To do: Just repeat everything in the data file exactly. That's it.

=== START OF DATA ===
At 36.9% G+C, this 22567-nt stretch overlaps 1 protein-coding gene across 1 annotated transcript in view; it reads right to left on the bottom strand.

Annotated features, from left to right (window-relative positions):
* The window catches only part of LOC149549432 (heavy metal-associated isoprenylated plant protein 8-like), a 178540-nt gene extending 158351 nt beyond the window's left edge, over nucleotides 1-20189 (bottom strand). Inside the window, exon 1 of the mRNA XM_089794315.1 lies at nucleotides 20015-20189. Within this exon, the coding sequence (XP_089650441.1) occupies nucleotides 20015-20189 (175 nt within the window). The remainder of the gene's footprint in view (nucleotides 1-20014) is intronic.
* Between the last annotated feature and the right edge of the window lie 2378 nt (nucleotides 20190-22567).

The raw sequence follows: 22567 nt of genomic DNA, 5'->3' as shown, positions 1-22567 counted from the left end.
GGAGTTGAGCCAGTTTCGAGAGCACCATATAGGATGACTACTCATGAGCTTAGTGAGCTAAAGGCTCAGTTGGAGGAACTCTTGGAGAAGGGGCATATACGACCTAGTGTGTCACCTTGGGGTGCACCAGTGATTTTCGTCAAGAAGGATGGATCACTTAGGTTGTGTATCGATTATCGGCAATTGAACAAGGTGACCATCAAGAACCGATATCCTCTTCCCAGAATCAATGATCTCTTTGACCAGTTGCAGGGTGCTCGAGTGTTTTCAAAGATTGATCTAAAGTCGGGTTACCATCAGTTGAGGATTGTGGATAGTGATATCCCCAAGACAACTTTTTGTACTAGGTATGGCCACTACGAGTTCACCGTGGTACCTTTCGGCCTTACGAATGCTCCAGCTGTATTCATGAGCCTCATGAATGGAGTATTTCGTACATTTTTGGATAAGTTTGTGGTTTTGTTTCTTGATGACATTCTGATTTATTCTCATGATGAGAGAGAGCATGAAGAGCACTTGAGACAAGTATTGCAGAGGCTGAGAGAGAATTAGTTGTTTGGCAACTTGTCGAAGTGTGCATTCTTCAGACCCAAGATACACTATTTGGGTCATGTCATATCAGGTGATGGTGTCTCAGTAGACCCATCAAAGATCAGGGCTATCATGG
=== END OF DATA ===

At 36.9% G+C, this 22567-nt stretch overlaps 1 protein-coding gene across 1 annotated transcript in view; it reads right to left on the bottom strand.

Annotated features, from left to right (window-relative positions):
* The window catches only part of LOC149549432 (heavy metal-associated isoprenylated plant protein 8-like), a 178540-nt gene extending 158351 nt beyond the window's left edge, over nucleotides 1-20189 (bottom strand). Inside the window, exon 1 of the mRNA XM_089794315.1 lies at nucleotides 20015-20189. Within this exon, the coding sequence (XP_089650441.1) occupies nucleotides 20015-20189 (175 nt within the window). The remainder of the gene's footprint in view (nucleotides 1-20014) is intronic.
* Between the last annotated feature and the right edge of the window lie 2378 nt (nucleotides 20190-22567).

The raw sequence follows: 22567 nt of genomic DNA, 5'->3' as shown, positions 1-22567 counted from the left end.
GGAGTTGAGCCAGTTTCGAGAGCACCATATAGGATGACTACTCATGAGCTTAGTGAGCTAAAGGCTCAGTTGGAGGAACTCTTGGAGAAGGGGCATATACGACCTAGTGTGTCACCTTGGGGTGCACCAGTGATTTTCGTCAAGAAGGATGGATCACTTAGGTTGTGTATCGATTATCGGCAATTGAACAAGGTGACCATCAAGAACCGATATCCTCTTCCCAGAATCAATGATCTCTTTGACCAGTTGCAGGGTGCTCGAGTGTTTTCAAAGATTGATCTAAAGTCGGGTTACCATCAGTTGAGGATTGTGGATAGTGATATCCCCAAGACAACTTTTTGTACTAGGTATGGCCACTACGAGTTCACCGTGGTACCTTTCGGCCTTACGAATGCTCCAGCTGTATTCATGAGCCTCATGAATGGAGTATTTCGTACATTTTTGGATAAGTTTGTGGTTTTGTTTCTTGATGACATTCTGATTTATTCTCATGATGAGAGAGAGCATGAAGAGCACTTGAGACAAGTATTGCAGAGGCTGAGAGAGAATTAGTTGTTTGGCAACTTGTCGAAGTGTGCATTCTTCAGACCCAAGATACACTATTTGGGTCATGTCATATCAGGTGATGGTGTCTCAGTAGACCCATCAAAGATCAGGGCTATCATGG